Man’s role in improving crops and livestock

Several thousand years ago, our forefathers survived almost like all the other creatures in the wild. They hunted and gathered their food.
The crops we feed on today, the animals we keep for milk and meat and the birds we rear for eggs and meat lived in the wild. With the passing of time, mankind found ways of domesticating some of the animals and birds, and growing some plants for food.

He had to observe the feeding habits of the animals and birds, their reproductive cycles and the illnesses that attacked them. The plants had to be well selected and continuously improved upon through propagation, breeding and other means to ensure that they had the desired characteristics.
The animals would be selected and sustained or crossbred to come up with better breeds.
The animals were often valued for such characteristics as high milk production, and large body size. The crop varieties were mainly valued for their high productivity and good taste.

“Over time, our domestic plants have been bent more and more to our will nature is being moulded to our tastes, desires and needs.” (Noel Kingsbury in The History and Science of Plant Breeding). Due to centuries of continuous improvement, crops such as tomatoes and maize that we eat today are different in appearance and in taste from their wild ancestors. Nearly everywhere one sees new crop varieties and new animal breeds which farmers are encouraged to turn to for increased agricultural production.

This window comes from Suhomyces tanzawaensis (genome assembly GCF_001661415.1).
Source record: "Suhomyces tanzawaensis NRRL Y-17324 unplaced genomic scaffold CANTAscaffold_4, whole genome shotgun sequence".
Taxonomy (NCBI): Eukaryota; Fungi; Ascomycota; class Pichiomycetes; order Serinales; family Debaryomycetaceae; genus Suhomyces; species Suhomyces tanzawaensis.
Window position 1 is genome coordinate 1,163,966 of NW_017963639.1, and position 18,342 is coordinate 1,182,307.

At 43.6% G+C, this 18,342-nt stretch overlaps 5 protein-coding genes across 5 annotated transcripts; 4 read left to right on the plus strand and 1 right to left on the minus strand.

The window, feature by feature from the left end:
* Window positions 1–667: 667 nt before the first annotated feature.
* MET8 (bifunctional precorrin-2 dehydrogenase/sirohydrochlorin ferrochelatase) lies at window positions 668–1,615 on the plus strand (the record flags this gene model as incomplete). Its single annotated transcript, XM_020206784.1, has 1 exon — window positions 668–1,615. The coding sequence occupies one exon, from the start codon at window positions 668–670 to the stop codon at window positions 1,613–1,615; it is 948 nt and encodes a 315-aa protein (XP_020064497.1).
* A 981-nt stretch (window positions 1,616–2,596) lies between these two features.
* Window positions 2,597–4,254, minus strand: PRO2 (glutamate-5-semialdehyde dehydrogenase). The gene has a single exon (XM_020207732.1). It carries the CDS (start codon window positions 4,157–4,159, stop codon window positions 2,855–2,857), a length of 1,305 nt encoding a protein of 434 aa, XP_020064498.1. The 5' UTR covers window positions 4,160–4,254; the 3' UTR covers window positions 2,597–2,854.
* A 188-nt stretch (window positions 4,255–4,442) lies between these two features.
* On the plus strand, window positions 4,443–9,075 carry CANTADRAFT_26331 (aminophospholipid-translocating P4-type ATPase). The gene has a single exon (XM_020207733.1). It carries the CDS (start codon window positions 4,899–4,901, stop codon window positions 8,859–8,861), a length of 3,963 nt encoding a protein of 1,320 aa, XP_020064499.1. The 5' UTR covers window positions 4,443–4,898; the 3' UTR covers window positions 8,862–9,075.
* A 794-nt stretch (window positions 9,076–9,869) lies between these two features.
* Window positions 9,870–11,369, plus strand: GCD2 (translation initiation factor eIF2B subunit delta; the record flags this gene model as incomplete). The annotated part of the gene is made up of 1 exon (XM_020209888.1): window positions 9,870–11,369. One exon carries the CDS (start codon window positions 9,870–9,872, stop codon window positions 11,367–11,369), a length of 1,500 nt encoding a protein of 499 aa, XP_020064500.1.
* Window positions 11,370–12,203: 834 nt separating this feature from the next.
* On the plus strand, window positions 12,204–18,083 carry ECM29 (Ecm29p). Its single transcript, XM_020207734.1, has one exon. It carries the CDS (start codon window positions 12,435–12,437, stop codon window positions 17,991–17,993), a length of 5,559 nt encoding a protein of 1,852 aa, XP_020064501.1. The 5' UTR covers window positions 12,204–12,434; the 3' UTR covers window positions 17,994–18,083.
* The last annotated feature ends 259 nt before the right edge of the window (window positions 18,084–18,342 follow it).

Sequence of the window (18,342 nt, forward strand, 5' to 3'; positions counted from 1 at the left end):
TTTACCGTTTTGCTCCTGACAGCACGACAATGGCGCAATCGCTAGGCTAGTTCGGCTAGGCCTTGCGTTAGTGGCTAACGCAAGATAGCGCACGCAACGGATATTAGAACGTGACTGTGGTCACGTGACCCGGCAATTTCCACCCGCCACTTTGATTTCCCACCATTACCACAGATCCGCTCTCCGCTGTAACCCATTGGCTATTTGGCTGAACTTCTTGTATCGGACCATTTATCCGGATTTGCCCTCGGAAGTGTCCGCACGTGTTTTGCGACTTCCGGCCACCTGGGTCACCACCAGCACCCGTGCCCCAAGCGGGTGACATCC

Some of the new crop varieties are preferred for more characteristics than just taste and high yields.

Mankind’s engagement in crop breeding has sometimes been based on existing challenges such as drought and pests and disease attack. Today we have drought tolerant crops and pest-resistant crops.
The practice has in recent decades taken on a new aspect described as biotechnology. What seems difficult to understand, however, is that a section of our people, due to lack of correct information, want to stop the ancient practice of agricultural improvement citing excuses such as the use of modern technologies like genetic engineering.

E-mail: ssalimichaelj@gmail.com

SOURCE: Daily Monitor

Releated

French Experts Restore Three Sudanese Relics

KHARTOUM – A team of French diggers has restored three Sudanese artifacts, including a 3,500-year-old wall relief, and it handed them to the African country’s national museum Thursday, a French archaeologist said. The three artifacts were discovered a…